What Trends Are In Store For Data Storage?

Data storage trends become more encouraging year after year. Larger-scale companies discover storing and managing data becomes much easier to manage as new innovations and trends develop. Even those requiring data storage for personal, non-commercial purposes should look at the big changes in data storage. Unique trends emerge and do so on a continual basis. Technology is, after all, something that never ceases to evolve. What are some of these trends to be on the lookout for?

Cold Storage and Cost Cutting

Just as a lot of “junk” piles up in the basement and attic, hard drives and cloud computing drives can be loaded with data that isn’t all that important but still needs to be archived. Deleting and purging data means its lost forever. Certain items of data might not be all that necessary or relevant at the present time but things may change in the future. Cold storage is emerging as a less-costly means of placing such data in a safe place. Take this as a budget-saving solution perfect for companies hoping to cut small costs here and there.

More Storage Automation is Coming

While data storage may continually evolve, there are smart aspects of managing a business that never changes. Prioritizing saving time and money remains eternal for a good reason. Automation assists with both these causes. Truthfully, automation can make a job less stressful since automation programs take over tasks previously performed manually. Automation soon will continue to expand to the management and recording data on hard drives and flash disks.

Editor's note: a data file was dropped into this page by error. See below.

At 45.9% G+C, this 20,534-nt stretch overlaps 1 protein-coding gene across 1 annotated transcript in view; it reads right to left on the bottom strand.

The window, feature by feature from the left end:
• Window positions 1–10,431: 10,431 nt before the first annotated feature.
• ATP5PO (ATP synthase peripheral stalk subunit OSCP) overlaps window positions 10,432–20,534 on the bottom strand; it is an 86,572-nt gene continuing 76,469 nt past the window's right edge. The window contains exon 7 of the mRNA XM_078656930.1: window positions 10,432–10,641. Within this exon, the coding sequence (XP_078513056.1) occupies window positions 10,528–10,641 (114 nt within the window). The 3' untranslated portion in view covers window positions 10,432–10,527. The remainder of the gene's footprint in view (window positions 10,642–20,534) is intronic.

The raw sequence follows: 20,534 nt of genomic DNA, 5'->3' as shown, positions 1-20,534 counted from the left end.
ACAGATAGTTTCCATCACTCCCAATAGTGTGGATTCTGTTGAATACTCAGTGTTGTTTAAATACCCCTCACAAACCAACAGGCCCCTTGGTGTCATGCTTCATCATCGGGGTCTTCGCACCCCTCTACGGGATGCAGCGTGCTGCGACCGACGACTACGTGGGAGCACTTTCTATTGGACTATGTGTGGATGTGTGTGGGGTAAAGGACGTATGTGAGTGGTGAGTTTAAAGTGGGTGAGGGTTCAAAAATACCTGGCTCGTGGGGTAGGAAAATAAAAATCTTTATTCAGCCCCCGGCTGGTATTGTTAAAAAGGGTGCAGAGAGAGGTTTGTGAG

Tweaking and Enhancing the Use of Flash/Solid State Storage

Flash/solid state storage devices share similarities to hard drives, but differences exist. Solid state storage (SSD) units contain no moving parts and saves data on a metal plate. The storage of data relies on flash memory. While not as sophisticated as a hard drive, flash/SSD units serve valuable purposes. In time, flash/SSD devices are slated to become a bit more sophisticated thanks to new innovations and upgrades being planned.

One incredibly innovation entails the future expansion of flash drives in desktop and laptop computers. No one ever believed that the traditional hard drive would ever be replaced, but it seems this is becoming the case.

Installing a flash drive in the unit could lead to a design of sleeker computers. With desktops, more space becomes freed up. Smaller laptops allow for easier transport. And the flash drives still come with adequate storage amounts meaning few likely will miss the old hard drive systems. Another laudable positive comes in the form of dropping flash/SSD drive prices. Anything that can deliver on storage requirements without running up costs definitely would be appreciated. All industries from medicine to finance to even entertain benefit from improved data storage systems.

Hard Drives to Thrive

Do not discount hard drives or even the “old concept” of saving data to tape. The new innovations in flash/SSD do not automatically mean plans exist to immediately abandon hard drives or even tape data storage. Hard drive technology continually progresses forward with improvements.’

Intel’s Optane drives deliver technological advancements that increase speed and efficiency. The Optane drives may give consumers a reason not to look towards flash drives. More choice and increased options in the market allow consumers to select the best data storage most appropriate for them. Optane drives won’t increase the costs of hard drives, either. Increased speed won’t come with increased costs.

Flash/SSD won’t be far behind hard drives in terms of new developments. Advanced chips placed in SSD drives further expand the storage unit’s capabilities and performance. Nothing remains stagnant in the data storage world.

Data Storage

Data storage requirements continue to become more demanding. That is fine since data storage units continue to advance and become more sophisticated. Trends such as these provide great hope for data storage’s future.

All things Big Data, Tech commentator, Enterprise Trends and every once in a while I write for @dell.